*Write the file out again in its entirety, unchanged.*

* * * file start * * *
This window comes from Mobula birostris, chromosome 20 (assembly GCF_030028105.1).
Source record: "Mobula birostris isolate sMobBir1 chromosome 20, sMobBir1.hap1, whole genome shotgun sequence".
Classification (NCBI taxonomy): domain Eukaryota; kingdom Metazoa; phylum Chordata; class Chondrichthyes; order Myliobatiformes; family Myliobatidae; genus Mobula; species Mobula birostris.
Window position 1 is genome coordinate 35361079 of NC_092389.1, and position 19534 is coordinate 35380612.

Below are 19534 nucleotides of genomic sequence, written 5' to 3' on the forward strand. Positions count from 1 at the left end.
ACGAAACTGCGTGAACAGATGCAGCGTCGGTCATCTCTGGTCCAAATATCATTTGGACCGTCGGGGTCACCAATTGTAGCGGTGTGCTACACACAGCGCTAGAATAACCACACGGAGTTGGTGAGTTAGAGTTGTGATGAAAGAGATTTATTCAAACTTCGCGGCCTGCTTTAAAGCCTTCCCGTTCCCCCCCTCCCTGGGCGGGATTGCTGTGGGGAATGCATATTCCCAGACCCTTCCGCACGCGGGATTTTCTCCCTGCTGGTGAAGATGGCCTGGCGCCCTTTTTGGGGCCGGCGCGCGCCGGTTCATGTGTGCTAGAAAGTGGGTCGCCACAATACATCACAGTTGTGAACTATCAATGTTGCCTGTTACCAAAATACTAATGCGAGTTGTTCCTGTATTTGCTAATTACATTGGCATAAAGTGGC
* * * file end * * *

This window comes from Mobula birostris, chromosome 20 (assembly GCF_030028105.1).
Source record: "Mobula birostris isolate sMobBir1 chromosome 20, sMobBir1.hap1, whole genome shotgun sequence".
Classification (NCBI taxonomy): domain Eukaryota; kingdom Metazoa; phylum Chordata; class Chondrichthyes; order Myliobatiformes; family Myliobatidae; genus Mobula; species Mobula birostris.
Window position 1 is genome coordinate 35361079 of NC_092389.1, and position 19534 is coordinate 35380612.

Below are 19534 nucleotides of genomic sequence, written 5' to 3' on the forward strand. Positions count from 1 at the left end.
ACGAAACTGCGTGAACAGATGCAGCGTCGGTCATCTCTGGTCCAAATATCATTTGGACCGTCGGGGTCACCAATTGTAGCGGTGTGCTACACACAGCGCTAGAATAACCACACGGAGTTGGTGAGTTAGAGTTGTGATGAAAGAGATTTATTCAAACTTCGCGGCCTGCTTTAAAGCCTTCCCGTTCCCCCCCTCCCTGGGCGGGATTGCTGTGGGGAATGCATATTCCCAGACCCTTCCGCACGCGGGATTTTCTCCCTGCTGGTGAAGATGGCCTGGCGCCCTTTTTGGGGCCGGCGCGCGCCGGTTCATGTGTGCTAGAAAGTGGGTCGCCACAATACATCACAGTTGTGAACTATCAATGTTGCCTGTTACCAAAATACTAATGCGAGTTGTTCCTGTATTTGCTAATTACATTGGCATAAAGTGGC